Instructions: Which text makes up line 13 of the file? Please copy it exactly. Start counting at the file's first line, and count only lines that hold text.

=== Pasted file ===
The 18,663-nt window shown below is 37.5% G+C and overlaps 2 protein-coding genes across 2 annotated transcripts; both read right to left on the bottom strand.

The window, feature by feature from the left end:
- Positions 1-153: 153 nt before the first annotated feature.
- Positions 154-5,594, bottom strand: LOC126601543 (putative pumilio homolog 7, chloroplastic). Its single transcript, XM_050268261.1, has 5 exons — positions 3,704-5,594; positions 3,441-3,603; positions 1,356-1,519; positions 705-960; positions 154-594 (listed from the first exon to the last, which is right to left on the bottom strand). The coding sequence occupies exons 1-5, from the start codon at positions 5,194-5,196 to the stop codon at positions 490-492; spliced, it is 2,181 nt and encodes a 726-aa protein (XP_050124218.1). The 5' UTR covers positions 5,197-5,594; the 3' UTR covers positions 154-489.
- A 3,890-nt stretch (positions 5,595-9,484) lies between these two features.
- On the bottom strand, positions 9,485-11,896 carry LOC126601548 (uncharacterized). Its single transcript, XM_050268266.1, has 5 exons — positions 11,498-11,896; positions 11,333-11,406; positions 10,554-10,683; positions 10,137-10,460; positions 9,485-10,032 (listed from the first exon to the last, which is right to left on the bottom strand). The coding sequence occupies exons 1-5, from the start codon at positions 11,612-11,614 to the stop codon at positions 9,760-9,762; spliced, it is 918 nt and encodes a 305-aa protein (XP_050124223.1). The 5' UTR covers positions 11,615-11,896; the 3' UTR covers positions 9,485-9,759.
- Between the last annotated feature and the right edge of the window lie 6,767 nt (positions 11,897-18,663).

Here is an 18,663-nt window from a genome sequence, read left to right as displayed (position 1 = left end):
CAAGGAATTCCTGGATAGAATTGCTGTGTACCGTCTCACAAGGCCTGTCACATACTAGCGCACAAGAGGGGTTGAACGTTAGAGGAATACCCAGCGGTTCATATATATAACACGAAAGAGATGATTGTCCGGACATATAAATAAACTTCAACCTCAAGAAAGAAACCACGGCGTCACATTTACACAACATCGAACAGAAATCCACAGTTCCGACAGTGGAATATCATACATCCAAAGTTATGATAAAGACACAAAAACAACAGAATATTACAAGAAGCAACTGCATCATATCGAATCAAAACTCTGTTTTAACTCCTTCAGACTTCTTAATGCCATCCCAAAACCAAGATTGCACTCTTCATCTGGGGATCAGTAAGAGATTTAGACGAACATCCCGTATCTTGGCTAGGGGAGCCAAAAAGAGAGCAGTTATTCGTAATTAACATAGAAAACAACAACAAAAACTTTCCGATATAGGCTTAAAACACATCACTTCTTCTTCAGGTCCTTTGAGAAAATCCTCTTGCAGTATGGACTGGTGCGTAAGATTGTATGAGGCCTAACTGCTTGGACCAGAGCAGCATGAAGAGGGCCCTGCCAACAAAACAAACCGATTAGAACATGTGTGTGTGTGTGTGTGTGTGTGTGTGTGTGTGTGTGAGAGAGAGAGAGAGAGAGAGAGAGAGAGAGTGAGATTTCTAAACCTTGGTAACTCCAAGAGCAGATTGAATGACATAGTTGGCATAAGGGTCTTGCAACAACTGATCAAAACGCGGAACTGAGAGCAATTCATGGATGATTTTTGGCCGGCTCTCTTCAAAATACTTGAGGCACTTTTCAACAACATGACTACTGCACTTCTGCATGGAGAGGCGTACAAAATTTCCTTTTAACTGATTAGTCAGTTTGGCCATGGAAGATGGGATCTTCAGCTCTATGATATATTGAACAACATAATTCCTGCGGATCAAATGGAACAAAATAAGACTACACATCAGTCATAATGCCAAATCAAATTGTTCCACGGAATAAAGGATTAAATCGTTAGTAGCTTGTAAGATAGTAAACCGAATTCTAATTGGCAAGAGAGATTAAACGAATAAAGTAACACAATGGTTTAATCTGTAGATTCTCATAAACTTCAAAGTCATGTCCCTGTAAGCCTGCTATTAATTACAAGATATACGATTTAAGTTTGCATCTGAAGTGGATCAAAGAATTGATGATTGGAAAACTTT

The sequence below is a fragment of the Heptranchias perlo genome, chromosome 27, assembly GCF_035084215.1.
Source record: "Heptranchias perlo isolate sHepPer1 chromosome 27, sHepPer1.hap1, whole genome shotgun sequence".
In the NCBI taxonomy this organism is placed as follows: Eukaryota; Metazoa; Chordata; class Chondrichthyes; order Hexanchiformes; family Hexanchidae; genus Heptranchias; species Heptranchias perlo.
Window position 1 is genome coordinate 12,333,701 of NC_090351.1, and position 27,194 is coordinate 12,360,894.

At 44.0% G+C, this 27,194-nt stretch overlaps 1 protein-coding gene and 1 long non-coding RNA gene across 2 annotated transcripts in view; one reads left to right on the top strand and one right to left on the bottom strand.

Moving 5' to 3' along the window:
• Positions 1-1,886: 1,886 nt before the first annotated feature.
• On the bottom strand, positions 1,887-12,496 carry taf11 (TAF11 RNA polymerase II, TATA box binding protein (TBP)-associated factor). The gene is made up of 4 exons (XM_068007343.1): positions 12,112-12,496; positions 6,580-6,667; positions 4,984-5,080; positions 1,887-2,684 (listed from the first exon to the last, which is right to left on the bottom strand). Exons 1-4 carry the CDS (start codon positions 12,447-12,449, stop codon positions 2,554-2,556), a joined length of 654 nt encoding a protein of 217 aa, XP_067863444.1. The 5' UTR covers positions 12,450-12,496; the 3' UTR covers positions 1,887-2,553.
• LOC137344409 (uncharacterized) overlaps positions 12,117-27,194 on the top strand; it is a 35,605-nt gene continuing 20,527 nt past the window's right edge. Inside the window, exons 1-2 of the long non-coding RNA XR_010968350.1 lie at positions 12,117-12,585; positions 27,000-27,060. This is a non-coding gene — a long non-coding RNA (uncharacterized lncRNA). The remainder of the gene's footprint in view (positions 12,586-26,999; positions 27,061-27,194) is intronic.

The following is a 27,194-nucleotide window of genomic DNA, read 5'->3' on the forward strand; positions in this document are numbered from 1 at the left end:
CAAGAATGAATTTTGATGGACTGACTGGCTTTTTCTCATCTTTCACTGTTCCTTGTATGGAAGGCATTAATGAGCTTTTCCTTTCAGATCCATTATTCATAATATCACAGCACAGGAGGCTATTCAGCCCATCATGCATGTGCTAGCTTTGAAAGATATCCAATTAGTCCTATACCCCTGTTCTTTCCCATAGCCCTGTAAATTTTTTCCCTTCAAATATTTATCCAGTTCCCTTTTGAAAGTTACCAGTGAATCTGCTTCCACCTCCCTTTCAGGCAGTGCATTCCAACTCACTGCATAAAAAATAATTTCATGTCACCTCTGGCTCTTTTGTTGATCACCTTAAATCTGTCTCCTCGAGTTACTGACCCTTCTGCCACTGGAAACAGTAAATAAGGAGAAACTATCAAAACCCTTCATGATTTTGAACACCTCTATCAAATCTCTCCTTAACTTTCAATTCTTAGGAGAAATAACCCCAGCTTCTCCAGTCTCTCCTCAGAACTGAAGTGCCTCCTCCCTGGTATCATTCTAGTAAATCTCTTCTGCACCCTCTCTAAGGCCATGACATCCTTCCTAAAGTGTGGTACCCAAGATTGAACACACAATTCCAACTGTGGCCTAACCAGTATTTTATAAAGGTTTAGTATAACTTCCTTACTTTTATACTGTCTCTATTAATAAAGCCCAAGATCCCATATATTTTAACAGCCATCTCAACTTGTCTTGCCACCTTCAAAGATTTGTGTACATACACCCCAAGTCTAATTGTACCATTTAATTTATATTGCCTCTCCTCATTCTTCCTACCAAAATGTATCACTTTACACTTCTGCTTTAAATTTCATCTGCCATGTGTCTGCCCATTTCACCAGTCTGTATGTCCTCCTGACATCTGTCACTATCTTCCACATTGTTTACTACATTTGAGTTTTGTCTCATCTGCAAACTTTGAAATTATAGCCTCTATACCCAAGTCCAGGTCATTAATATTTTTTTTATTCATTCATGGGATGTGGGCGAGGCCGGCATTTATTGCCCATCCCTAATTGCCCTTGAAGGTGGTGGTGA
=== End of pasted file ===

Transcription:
Window position 1 is genome coordinate 12,333,701 of NC_090351.1, and position 27,194 is coordinate 12,360,894.